|کد مقاله||کد نشریه||سال انتشار||مقاله انگلیسی||ترجمه فارسی||نسخه تمام متن|
|354361||1434815||2015||16 صفحه PDF||سفارش دهید||دانلود رایگان|
• We consider three decades of research on teachers’ unions in the United States.
• We focus on how teachers’ unions may impact district and student outcomes.
• We review important methodological improvements in recent studies.
• The empirical patterns are consistent with a rent-seeking hypothesis.
In this paper we consider more than three decades of research on teachers' unions in the United States. We focus on unions' role as potential rent-seekers in the K-12 educational landscape, and specifically how teachers' unions impact district and student outcomes. We review important methodological improvements in the identification of union impacts and the measurement of contract restrictiveness that characterize a number of recent studies. We generally find that the preponderance of empirical evidence suggests that teacher unionization and union strength are associated with increases in district expenditures and teacher salaries, particularly salaries for experienced teachers. The evidence for union-related differences in student outcomes is mixed, but suggestive of insignificant or modestly negative union effects. Taken together, these patterns are consistent with a rent-seeking hypothesis. We conclude by discussing other important union activities, most notably in the political arena, and by noting that recent changes in state laws pertaining to teachers and teacher unions may provide context for new directions in scholarship.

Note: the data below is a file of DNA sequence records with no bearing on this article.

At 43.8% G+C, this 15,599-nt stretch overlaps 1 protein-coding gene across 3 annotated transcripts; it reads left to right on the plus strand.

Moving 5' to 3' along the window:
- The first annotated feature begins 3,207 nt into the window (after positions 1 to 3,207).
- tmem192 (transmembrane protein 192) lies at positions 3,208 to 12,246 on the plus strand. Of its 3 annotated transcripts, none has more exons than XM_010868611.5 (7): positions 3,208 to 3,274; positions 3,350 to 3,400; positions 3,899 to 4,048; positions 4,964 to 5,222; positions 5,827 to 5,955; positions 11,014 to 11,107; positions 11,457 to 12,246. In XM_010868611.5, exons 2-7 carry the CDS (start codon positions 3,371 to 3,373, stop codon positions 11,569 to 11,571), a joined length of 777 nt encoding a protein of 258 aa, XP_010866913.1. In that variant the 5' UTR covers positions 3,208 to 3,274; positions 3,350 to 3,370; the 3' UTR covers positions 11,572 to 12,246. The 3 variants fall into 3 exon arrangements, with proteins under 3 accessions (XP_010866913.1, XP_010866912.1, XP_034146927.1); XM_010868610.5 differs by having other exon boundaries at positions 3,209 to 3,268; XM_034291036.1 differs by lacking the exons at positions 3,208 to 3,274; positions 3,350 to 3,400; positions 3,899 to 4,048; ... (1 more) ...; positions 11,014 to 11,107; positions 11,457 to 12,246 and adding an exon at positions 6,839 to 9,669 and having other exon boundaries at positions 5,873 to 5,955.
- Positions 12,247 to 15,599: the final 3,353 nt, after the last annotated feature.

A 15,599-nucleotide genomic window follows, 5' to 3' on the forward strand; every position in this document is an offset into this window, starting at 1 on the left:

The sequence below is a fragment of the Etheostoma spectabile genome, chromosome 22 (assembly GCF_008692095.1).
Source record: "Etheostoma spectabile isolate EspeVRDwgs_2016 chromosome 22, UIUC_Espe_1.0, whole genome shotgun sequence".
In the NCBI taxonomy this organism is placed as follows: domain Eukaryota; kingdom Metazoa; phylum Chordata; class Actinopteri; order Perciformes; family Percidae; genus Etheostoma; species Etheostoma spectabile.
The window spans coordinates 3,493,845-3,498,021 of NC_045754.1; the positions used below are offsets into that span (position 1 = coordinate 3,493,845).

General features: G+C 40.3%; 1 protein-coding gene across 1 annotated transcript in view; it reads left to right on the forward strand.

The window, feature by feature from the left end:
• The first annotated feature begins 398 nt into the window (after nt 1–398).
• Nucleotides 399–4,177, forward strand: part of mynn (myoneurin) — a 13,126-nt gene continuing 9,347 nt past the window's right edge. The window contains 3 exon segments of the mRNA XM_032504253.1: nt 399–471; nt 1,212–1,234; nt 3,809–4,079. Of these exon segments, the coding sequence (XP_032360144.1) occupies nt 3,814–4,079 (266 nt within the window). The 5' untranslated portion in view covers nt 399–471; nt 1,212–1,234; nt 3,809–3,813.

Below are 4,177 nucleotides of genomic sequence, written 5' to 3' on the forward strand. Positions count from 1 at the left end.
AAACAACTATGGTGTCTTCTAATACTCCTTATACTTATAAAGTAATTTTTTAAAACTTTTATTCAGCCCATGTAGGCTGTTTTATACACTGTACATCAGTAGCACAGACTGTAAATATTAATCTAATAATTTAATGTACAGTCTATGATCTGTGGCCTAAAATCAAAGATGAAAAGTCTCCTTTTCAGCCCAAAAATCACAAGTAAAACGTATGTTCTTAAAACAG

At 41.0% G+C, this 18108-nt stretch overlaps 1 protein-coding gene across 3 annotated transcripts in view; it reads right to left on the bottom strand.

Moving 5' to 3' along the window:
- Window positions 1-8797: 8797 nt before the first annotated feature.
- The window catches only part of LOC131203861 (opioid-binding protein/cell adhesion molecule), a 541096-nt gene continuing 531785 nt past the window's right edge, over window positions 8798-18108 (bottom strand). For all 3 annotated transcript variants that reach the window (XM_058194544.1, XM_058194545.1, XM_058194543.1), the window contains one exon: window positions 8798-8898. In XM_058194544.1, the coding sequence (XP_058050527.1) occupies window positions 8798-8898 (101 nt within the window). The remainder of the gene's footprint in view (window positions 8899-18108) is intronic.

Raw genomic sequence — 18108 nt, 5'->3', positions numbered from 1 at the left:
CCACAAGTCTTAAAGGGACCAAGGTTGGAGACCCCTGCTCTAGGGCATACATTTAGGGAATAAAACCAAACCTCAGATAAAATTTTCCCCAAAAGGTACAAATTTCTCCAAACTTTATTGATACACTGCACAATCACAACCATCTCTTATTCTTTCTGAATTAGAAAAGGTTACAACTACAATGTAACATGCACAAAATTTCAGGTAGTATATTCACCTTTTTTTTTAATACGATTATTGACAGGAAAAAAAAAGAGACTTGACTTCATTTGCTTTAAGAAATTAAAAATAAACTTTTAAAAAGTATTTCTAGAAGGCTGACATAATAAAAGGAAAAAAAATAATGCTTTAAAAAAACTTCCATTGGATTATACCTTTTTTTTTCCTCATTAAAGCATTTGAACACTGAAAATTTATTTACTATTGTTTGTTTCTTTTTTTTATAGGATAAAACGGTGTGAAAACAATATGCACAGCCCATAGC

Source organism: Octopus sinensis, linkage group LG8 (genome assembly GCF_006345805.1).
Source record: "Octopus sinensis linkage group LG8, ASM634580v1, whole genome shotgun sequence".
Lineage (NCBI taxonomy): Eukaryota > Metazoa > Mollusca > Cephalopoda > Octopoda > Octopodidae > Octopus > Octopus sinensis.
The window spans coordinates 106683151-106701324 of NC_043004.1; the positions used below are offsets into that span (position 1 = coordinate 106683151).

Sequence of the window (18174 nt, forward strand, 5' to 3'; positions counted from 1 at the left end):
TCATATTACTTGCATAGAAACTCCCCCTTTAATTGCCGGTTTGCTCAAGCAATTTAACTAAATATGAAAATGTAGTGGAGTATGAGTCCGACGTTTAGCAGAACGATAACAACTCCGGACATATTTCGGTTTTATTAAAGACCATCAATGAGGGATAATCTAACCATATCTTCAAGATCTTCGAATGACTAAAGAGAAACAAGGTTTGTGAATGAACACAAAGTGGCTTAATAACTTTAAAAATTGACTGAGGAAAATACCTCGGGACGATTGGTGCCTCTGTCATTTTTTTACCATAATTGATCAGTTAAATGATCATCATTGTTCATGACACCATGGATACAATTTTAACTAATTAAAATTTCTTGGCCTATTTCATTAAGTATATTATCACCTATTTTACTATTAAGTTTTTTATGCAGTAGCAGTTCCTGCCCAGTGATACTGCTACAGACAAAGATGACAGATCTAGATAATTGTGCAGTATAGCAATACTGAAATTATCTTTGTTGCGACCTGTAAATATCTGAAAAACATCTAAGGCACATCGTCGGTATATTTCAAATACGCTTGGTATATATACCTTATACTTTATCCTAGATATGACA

Journal: Economics of Education Review - Volume 48, October 2015, Pages 208–223